Even outside of younger demographics, many people read at a more basic level. Half of all Americans cannot read at an eighth grade level; one in six adults in England have “very poor literacy skills.” Whether you’re making news targeted specifically at young people or not, understandability is key. Tools like Hemingway can help you check the reading level of your content.

If you are living or working in a place where English is not a first language, said Ajakaiye, “you should also consider those communities, because most times those people are left out and underserved by the mainstream media.” FactsMatterNG, partnered with online creators like Abis Fulani and Frank Donga to produce content in Hausa and Yoruba, Nigeria’s most spoken local languages, in order to spread their message even further.

It’s a fast-paced, information-overloaded world, and the way people consume news is changing rapidly. In this media environment, there are three important questions journalists should regularly ask themselves, said Ajakaiye: “What do you need to start doing? What do you need to stop doing? What do you need to change in the content strategy that you have?”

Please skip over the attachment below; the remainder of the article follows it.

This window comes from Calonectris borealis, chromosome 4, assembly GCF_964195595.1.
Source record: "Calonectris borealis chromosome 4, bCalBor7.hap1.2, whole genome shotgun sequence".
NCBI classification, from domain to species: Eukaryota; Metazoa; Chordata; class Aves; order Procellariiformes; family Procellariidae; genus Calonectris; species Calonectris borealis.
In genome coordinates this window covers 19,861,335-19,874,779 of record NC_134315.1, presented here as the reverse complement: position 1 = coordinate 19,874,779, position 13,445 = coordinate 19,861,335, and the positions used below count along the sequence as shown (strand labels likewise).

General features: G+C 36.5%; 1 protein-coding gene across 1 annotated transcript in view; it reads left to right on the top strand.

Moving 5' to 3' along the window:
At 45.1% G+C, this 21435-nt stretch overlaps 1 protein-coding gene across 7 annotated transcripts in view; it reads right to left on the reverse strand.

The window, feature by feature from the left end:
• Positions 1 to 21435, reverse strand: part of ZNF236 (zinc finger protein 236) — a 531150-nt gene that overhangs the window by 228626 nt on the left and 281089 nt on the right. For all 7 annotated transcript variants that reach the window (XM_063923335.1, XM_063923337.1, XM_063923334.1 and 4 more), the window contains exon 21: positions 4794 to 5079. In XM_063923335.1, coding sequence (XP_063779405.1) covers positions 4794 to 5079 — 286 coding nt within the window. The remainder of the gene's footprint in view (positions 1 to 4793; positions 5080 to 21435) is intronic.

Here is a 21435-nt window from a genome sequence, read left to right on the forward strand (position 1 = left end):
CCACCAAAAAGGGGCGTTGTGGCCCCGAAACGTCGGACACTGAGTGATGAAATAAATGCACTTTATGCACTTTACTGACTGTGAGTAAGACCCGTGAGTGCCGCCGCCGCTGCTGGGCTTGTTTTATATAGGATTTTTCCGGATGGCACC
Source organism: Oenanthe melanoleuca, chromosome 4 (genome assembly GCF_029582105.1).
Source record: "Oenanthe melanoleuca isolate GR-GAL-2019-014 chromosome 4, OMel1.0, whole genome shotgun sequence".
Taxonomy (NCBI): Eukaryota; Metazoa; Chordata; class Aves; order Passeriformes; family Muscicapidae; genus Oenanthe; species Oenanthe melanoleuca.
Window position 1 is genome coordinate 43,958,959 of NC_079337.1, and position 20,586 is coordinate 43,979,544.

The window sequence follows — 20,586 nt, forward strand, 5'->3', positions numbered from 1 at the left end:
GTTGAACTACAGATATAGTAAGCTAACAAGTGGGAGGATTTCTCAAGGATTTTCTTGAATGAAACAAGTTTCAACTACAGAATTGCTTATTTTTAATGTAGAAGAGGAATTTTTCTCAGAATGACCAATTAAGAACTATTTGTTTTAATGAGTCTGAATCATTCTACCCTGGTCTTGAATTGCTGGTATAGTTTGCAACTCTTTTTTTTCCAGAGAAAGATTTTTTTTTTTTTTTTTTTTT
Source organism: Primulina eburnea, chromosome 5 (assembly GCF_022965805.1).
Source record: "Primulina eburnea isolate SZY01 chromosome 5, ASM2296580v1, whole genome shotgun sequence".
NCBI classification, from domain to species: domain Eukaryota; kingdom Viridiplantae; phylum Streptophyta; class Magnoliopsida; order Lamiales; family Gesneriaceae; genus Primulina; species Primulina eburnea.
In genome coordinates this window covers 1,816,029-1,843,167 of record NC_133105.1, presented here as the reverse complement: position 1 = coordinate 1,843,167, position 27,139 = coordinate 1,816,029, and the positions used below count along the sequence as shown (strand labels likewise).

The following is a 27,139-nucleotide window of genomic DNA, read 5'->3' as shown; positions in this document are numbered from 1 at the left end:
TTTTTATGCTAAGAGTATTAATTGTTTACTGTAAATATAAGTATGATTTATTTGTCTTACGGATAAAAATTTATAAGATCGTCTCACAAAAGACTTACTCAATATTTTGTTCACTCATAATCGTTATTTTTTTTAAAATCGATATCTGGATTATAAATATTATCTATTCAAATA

By asking these questions, journalists and newsrooms can take important steps to better reach critical audiences, including young people.

Disarming Disinformation is run by ICFJ with lead funding from the Scripps Howard Foundation, an affiliated organization with the Scripps Howard Fund, which supports The E.W. Scripps Company’s charitable efforts. The three-year project will empower journalists and journalism students to fight disinformation in the news media.

Photo by Mikhail Nilov via Pexels.